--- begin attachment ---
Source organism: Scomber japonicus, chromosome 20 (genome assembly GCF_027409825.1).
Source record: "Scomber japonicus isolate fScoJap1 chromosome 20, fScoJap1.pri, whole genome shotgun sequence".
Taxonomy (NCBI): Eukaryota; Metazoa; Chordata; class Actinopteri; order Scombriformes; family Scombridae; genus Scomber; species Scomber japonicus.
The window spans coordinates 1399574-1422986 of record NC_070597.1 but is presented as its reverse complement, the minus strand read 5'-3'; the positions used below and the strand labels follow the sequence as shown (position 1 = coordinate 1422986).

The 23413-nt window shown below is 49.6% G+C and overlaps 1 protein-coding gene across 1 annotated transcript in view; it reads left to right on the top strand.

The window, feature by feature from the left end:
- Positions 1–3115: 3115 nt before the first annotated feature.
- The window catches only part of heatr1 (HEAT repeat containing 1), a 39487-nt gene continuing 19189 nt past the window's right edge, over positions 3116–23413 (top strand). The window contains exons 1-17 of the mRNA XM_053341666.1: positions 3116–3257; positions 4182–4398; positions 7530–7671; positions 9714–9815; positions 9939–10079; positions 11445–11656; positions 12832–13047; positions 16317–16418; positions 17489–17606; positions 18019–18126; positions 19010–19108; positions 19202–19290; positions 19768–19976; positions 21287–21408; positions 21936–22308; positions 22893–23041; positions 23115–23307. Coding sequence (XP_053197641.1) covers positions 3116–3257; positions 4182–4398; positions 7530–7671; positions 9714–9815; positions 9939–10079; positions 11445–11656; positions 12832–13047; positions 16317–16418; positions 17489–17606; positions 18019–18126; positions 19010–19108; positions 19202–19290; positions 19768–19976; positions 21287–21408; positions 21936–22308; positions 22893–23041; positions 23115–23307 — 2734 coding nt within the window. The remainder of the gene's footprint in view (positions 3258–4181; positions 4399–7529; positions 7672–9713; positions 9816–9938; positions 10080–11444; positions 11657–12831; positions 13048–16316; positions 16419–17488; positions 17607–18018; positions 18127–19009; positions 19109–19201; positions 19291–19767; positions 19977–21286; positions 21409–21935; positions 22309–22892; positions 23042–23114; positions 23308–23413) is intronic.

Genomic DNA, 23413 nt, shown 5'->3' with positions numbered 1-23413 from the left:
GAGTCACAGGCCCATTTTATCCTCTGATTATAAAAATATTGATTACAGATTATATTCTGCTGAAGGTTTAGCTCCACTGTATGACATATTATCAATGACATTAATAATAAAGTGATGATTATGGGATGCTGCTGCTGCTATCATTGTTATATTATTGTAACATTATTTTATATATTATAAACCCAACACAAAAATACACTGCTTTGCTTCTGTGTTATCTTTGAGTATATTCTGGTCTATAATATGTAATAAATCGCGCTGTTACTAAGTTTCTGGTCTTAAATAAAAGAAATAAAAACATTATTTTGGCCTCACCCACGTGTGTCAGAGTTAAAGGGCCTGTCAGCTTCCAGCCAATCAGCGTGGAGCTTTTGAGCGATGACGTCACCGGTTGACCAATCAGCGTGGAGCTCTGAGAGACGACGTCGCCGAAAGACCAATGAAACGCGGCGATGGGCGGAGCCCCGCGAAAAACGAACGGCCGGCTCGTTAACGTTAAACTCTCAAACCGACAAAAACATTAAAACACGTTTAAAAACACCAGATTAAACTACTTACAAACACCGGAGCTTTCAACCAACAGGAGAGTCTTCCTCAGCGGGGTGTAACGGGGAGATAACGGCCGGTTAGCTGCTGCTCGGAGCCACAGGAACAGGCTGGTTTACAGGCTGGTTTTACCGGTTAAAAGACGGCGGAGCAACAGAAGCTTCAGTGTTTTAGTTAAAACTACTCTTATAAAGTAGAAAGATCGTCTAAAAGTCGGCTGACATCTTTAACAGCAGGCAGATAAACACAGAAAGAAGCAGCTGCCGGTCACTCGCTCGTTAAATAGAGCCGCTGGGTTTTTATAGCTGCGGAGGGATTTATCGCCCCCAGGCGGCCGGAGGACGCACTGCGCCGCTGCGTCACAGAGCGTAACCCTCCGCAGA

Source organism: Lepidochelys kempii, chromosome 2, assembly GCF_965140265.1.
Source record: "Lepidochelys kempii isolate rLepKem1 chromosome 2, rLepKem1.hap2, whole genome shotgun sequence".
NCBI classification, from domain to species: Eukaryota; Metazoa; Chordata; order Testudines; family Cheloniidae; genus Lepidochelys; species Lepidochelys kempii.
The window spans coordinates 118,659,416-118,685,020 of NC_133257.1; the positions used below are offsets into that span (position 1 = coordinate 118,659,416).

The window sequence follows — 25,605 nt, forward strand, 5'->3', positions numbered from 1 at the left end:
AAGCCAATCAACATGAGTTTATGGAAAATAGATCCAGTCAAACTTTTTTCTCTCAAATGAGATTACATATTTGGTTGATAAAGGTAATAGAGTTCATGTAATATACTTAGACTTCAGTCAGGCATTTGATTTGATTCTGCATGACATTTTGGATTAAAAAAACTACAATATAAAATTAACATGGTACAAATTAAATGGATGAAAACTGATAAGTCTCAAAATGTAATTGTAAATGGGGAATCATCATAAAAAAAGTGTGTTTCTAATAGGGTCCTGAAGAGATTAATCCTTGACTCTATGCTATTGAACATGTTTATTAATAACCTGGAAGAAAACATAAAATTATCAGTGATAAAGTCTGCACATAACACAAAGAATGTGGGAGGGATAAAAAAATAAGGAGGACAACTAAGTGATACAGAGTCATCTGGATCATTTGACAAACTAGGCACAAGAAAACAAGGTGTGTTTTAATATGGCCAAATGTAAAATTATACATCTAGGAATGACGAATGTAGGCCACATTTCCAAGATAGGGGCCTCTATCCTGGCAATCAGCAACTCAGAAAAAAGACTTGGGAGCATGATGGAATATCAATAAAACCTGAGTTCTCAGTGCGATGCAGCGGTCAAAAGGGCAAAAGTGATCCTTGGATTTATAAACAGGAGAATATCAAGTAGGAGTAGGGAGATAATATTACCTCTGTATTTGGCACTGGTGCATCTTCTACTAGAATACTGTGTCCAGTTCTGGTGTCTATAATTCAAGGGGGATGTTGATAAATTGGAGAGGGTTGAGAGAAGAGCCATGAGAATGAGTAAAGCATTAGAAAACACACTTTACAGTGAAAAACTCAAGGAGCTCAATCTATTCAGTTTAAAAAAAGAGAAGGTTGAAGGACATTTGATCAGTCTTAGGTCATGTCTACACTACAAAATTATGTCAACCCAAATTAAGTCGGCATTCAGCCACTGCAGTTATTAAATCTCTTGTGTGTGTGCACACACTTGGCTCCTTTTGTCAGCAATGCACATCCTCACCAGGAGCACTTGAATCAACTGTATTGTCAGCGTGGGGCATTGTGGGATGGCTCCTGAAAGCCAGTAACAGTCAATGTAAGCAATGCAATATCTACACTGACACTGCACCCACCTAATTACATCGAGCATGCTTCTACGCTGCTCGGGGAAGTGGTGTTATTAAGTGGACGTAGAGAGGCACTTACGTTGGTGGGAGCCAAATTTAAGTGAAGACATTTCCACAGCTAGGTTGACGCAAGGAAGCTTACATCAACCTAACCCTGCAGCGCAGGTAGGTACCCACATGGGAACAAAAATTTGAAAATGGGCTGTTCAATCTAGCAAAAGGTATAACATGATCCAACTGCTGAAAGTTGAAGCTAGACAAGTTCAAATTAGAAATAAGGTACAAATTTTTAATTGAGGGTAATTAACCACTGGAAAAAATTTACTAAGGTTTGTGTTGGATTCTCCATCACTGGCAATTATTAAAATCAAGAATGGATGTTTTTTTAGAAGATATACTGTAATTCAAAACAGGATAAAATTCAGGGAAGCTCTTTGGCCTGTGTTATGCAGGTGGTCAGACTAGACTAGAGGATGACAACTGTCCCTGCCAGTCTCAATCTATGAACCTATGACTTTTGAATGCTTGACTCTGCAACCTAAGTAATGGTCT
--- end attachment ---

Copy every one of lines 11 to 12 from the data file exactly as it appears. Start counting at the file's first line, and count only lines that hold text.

Source organism: Lepidochelys kempii, chromosome 2, assembly GCF_965140265.1.
Source record: "Lepidochelys kempii isolate rLepKem1 chromosome 2, rLepKem1.hap2, whole genome shotgun sequence".